Metrics for Emerging Markets
Admittedly, many corporate leaders may find the very concept of the gateway–hub structure discomfiting. Some may seek to avoid it altogether by remaining in their home regions. But they run a terrible risk if they do. Western corporate strategists have understood in principle the importance of a global strategy, but they consistently underestimate the value creation potential of developing nations. The assumptions persist that emerging countries do not represent viable markets, because their consumers cannot afford to buy products and services sold by MNCs. Western managers also tend to underestimate the skill base and talent in these countries, often on the grounds that potential employees lack the education and training to meet Western standards. And they overestimate the prevalence of corruption, quality flaws, risky supply lines, and unreliability when sourcing from these nations. (For example, Western managers may treat the recent quality scandals in toys and pharmaceutical ingredients from China as symptomatic of the entire country.)
Most important, Western managers typically misjudge the relative profitability of activity in emerging markets. One reason for this is a flaw in the way that national economic activity is typically measured. The most generally accepted metric, the gross domestic product (GDP) — the financial value of all goods and services produced in a country in a given year — is converted from local currencies into U.S. dollars for comparison. It is thus distorted by exchange rates. A more accurate conversion measure, representing the purchasing power of consumers in that local market, is purchasing power parity (PPP), which is based on a comparison of the prices of a typical basket of goods in different markets.
When looked at in PPP dollars, the GDP data tells us how significantly the world has changed since 1997. In that year, no emerging nation was included in the International Monetary Fund’s list of the world’s highest-ranked 10 economies (by volume of activity). In 2007, China, India, Brazil, and Russia made it onto that list. In these PPP-based rankings, China has a higher GDP than Japan; China and India are both ahead of Germany, the U.K., France, and Italy; and Brazil, Russia, and Mexico all outrank Spain, Canada, Australia, and the Netherlands in GDP. And the economies of the developing world are growing at more than 5 percent per year, which is twice the rate forecast for the developed nations. China and India are growing at a rate of more than 9 percent.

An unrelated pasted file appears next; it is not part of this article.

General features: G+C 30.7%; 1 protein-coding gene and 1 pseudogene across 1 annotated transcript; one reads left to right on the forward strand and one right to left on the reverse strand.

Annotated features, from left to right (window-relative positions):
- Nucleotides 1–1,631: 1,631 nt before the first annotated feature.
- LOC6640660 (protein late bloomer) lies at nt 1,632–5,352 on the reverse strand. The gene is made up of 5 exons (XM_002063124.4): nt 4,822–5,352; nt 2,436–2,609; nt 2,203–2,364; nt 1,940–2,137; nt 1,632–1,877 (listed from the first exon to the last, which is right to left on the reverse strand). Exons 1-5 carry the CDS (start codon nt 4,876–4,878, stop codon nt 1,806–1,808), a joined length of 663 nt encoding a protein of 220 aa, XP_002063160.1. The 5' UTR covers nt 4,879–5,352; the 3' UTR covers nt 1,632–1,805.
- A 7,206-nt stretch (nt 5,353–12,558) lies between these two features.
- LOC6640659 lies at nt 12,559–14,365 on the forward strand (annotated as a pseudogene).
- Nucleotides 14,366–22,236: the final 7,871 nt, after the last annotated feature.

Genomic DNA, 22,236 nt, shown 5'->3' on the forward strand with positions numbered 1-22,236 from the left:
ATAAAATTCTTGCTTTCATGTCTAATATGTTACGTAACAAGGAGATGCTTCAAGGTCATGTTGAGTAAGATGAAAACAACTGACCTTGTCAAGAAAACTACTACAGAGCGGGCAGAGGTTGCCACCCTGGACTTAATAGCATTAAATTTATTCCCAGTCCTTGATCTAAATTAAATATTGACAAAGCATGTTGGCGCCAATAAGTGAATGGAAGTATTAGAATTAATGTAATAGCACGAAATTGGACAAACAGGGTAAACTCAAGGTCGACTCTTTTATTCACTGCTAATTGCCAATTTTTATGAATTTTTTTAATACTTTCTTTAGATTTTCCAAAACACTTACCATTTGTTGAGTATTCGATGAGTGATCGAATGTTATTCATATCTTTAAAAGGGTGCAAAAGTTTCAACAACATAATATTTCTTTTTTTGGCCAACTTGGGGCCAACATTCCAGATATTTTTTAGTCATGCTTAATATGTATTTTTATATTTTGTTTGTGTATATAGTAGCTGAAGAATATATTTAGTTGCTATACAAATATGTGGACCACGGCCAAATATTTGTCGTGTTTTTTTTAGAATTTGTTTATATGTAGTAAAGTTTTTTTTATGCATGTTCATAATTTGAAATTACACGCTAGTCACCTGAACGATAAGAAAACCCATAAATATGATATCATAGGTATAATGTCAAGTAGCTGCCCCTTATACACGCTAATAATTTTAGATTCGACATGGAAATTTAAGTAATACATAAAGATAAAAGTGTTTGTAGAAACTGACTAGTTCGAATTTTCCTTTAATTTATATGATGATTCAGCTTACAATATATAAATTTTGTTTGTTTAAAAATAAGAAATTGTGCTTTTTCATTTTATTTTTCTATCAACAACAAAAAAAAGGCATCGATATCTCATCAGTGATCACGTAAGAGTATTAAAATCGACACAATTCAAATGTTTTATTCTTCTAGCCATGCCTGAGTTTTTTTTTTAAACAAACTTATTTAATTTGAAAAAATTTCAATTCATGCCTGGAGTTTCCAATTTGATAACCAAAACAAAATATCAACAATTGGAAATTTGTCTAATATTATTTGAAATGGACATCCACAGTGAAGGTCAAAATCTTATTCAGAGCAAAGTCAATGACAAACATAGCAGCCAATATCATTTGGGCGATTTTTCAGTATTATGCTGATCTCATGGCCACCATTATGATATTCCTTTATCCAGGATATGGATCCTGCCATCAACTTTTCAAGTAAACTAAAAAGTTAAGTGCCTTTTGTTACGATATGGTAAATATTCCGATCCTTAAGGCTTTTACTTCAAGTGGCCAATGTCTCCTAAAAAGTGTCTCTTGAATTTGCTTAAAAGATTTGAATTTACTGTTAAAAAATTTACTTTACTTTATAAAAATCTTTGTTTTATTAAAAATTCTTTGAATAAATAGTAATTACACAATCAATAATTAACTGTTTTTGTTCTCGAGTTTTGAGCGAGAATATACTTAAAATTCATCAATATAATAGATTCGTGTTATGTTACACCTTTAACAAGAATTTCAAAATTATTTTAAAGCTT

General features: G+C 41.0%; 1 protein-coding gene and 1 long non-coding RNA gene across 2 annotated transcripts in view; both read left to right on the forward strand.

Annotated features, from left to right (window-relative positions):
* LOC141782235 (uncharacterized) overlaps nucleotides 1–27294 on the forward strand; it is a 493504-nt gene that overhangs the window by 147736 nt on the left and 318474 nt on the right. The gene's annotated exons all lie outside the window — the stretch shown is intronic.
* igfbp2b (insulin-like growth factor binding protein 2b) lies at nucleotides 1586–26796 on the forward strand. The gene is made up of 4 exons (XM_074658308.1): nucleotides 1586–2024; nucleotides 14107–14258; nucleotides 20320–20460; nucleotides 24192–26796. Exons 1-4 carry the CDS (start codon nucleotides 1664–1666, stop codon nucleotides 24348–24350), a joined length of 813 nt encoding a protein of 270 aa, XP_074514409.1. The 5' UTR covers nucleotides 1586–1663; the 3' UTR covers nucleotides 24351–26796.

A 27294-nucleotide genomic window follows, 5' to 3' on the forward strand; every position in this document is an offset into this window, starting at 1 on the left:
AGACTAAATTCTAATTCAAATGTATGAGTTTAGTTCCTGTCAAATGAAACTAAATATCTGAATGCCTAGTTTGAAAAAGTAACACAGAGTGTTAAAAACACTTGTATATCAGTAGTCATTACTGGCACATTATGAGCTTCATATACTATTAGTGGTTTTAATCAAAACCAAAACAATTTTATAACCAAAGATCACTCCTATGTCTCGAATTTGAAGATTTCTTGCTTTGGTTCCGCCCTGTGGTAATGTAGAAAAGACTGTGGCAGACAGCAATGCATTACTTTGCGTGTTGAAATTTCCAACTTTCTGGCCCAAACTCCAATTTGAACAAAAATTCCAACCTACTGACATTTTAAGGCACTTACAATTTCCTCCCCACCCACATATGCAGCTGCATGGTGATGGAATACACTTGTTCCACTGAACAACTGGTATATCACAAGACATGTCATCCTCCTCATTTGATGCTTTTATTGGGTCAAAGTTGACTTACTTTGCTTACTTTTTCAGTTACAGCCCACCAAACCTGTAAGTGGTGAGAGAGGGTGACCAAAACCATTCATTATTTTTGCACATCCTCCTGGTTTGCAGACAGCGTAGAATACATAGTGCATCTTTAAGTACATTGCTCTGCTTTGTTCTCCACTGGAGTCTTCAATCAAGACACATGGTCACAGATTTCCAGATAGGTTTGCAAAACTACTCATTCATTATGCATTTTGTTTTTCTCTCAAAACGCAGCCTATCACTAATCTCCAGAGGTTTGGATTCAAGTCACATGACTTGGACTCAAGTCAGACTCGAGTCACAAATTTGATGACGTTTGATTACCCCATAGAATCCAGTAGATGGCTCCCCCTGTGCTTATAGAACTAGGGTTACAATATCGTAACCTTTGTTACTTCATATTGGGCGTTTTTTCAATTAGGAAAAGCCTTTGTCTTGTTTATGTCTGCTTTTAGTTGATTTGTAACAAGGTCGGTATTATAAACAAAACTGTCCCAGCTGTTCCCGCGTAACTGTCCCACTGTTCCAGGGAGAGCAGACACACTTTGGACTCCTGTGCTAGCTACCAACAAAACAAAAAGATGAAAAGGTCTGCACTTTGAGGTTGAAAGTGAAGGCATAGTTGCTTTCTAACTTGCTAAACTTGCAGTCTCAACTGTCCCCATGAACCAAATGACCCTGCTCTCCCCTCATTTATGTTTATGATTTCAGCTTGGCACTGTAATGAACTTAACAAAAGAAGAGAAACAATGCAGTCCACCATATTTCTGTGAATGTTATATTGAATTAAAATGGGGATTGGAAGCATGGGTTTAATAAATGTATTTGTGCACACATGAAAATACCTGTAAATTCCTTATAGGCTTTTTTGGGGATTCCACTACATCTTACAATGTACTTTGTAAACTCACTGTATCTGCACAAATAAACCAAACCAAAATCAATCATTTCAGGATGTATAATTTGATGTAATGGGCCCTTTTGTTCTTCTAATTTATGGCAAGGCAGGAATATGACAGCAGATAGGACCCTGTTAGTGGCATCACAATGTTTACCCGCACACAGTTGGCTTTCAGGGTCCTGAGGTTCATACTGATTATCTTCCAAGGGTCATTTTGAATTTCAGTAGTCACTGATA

If nothing else, this data challenges the traditional categorization of economies as rich and poor. That distinction is rapidly becoming a thing of the past, as the “poor” economies of emerging markets grow rapidly in scale and sophistication. The purchasing power of households in South Korea, South Africa, Mexico, Russia, and Brazil is not much different from that of households in Spain or Portugal. The growth opportunities are especially evident when it comes to products that are normally associated with a vibrant economy: cell phones, cars, televisions, and personal computers. Similarly, the opportunities to profit by serving the economic “bottom of the pyramid” no longer exist just in emerging markets. For example, people in the U.S. who cannot afford health care are not just a political constituency; they are a market for low-cost preventive health-care services, which a few retailers, like Wal-Mart, are beginning to serve with in-store clinics.
There is one more financial implication, often forgotten by corporate strategists. When revenues or returns from an emerging market such as India are computed in U.S. dollars or euros, they often appear smaller than they should because of currency exchange rate conversions. In other words, most companies do not incorporate the effect of PPP and foreign exchange in evaluating their investments.